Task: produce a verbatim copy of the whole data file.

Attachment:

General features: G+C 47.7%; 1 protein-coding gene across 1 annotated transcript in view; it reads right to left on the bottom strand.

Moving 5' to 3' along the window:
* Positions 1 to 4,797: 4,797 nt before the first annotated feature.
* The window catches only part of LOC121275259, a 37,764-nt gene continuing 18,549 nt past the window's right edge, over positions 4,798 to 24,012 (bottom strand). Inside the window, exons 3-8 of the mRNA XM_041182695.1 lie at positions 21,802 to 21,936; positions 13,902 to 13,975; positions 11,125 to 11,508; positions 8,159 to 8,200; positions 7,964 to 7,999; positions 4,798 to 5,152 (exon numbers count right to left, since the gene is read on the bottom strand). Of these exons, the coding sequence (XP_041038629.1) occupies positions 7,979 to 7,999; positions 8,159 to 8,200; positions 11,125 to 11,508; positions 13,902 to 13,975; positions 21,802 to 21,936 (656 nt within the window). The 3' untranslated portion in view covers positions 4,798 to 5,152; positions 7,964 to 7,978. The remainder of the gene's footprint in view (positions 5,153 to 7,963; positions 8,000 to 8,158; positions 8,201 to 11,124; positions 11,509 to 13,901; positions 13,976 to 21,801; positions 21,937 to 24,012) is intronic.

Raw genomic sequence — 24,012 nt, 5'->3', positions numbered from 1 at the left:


General features: G+C 47.7%; 1 protein-coding gene across 1 annotated transcript in view; it reads right to left on the bottom strand.

Moving 5' to 3' along the window:
* Positions 1 to 4,797: 4,797 nt before the first annotated feature.
* The window catches only part of LOC121275259, a 37,764-nt gene continuing 18,549 nt past the window's right edge, over positions 4,798 to 24,012 (bottom strand). Inside the window, exons 3-8 of the mRNA XM_041182695.1 lie at positions 21,802 to 21,936; positions 13,902 to 13,975; positions 11,125 to 11,508; positions 8,159 to 8,200; positions 7,964 to 7,999; positions 4,798 to 5,152 (exon numbers count right to left, since the gene is read on the bottom strand). Of these exons, the coding sequence (XP_041038629.1) occupies positions 7,979 to 7,999; positions 8,159 to 8,200; positions 11,125 to 11,508; positions 13,902 to 13,975; positions 21,802 to 21,936 (656 nt within the window). The 3' untranslated portion in view covers positions 4,798 to 5,152; positions 7,964 to 7,978. The remainder of the gene's footprint in view (positions 5,153 to 7,963; positions 8,000 to 8,158; positions 8,201 to 11,124; positions 11,509 to 13,901; positions 13,976 to 21,801; positions 21,937 to 24,012) is intronic.

Raw genomic sequence — 24,012 nt, 5'->3', positions numbered from 1 at the left: